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Present perfect

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Level: beginner

The present perfect is formed from the present tense of the verb have and the past participle of a verb.

We use the present perfect:

  • for something that started in the past and continues in the present:

They've been married for nearly fifty years.
She has lived in Liverpool all her life.

  • when we are talking about our experience up to the present:

I've seen that film before.
I've played the guitar ever since I was a teenager.
He has written three books and he is working on another one.

We often use the adverb ever to talk about experience up to the present:

My last birthday was the worst day I have ever had.

and we use never for the negative form:

Have you ever met George?
Yes, but I've never met his wife.

Present perfect 1

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Present perfect 2

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  • for something that happened in the past but is important in the present:

I can't get in the house. I've lost my keys.
Teresa isn't at home. I think she has gone shopping.

Present perfect 3

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Present perfect 4

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have been and have gone

We use have/has been when someone has gone to a place and returned:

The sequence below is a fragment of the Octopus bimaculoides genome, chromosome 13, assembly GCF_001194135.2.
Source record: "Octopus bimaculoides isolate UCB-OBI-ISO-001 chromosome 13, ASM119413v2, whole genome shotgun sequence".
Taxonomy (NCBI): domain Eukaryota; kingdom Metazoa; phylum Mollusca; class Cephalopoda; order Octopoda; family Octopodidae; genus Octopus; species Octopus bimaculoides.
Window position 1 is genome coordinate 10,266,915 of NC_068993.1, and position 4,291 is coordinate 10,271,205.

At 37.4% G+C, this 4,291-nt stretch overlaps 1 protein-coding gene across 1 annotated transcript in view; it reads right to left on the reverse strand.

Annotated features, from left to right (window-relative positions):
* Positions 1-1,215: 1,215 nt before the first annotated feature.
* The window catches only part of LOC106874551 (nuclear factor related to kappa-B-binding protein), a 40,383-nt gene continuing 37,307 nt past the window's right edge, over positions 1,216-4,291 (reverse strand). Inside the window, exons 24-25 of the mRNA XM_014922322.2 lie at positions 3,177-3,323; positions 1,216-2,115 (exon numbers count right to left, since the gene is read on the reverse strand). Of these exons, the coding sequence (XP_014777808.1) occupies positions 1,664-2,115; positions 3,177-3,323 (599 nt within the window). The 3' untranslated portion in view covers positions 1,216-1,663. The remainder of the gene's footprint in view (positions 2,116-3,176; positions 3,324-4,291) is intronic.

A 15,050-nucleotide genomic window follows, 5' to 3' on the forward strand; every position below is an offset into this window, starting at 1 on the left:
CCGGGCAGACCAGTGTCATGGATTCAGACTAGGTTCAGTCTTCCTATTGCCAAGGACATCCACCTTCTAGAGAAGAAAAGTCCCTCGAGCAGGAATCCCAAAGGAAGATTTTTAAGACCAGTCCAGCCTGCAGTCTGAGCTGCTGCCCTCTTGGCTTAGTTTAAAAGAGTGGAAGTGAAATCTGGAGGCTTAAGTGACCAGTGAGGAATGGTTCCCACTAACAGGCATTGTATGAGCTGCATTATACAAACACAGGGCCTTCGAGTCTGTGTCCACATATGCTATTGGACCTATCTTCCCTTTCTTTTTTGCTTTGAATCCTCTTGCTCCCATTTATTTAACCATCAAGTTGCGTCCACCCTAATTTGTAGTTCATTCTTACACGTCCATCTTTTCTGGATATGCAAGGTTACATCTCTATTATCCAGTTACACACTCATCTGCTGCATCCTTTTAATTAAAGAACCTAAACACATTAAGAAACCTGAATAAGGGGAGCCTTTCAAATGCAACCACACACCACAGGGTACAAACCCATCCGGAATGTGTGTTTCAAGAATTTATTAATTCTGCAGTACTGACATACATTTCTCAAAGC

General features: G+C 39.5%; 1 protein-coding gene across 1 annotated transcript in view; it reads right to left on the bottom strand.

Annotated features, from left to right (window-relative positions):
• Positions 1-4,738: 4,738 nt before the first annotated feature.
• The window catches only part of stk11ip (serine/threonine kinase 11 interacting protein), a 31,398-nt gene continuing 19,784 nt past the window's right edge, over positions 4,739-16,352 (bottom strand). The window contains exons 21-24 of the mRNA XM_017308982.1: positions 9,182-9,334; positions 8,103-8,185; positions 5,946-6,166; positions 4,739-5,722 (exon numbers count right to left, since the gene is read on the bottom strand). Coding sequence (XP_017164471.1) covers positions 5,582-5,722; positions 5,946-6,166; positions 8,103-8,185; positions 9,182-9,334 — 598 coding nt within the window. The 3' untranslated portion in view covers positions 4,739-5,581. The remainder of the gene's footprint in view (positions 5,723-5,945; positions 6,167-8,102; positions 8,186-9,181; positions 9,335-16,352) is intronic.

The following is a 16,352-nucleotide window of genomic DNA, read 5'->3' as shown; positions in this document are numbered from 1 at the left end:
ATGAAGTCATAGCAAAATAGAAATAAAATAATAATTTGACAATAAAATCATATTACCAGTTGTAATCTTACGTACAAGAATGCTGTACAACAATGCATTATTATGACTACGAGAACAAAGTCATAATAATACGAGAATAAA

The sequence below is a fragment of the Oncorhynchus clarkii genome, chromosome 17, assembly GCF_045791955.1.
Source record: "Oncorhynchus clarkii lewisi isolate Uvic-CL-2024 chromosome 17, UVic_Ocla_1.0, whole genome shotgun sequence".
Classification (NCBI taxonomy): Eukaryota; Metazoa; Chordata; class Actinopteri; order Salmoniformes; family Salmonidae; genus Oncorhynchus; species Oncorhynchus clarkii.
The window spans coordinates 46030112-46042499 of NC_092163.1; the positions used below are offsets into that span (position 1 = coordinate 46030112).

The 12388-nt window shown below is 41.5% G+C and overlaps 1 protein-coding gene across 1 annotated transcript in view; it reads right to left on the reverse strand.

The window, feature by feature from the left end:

A: Where have you been?
B: I've just been out to the supermarket.

A: Have you ever been to San Francisco?
B: No, but I've been to Los Angeles.

But when someone has not returned, we use have/has gone:

A: Where's Maria? I haven't seen her for weeks.
B: She's gone to Paris for a week. She'll be back tomorrow.
 

have been and have gone

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Present perfect with time adverbials 

We often use the present perfect with adverbials which refer to the recent past:

recently just only just

Scientists have recently discovered a new breed of monkey.
We have just got back from our holidays.

or adverbials which include the present:

so far     until now     up to now
ever
(in questions)
yet (in questions and negatives)

Have you ever seen a ghost?
Where have you been up to now?
A: Have you finished your homework yet?
B: No, so far I've only done my history.

After a clause with the present perfect we often use a clause with since to show when something started in the past:

I've worked here since I left school.
I've been watching that programme every week since it started.

Present perfect with time adverbials 1

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Present perfect with time adverbials 2

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Be careful!
We do not use the present perfect with adverbials which refer to a finished past time:
yesterday last week/month/year in 2017 when I was younger etc.

I have seen that film yesterday.
We have just bought a new car last week.
When we were children we have been to California.

but we can use the present perfect with adverbials which refer to a time which is not yet finished:
today this week/month/year now that I am 18 etc.

Have you seen Helen today?
We have bought a new car this week.

Present perfect and past simple 1

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Present perfect and past simple 2

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Level: intermediate

Present perfect continuous

The present perfect continuous is formed with have/has been and the -ing form of the verb.

We normally use the present perfect continuous to emphasise that something is still continuing in the present:

She has been living in Liverpool all her life.
It's been raining for hours.
I'm tired out. I've been working all day.
They have been staying with us since last week.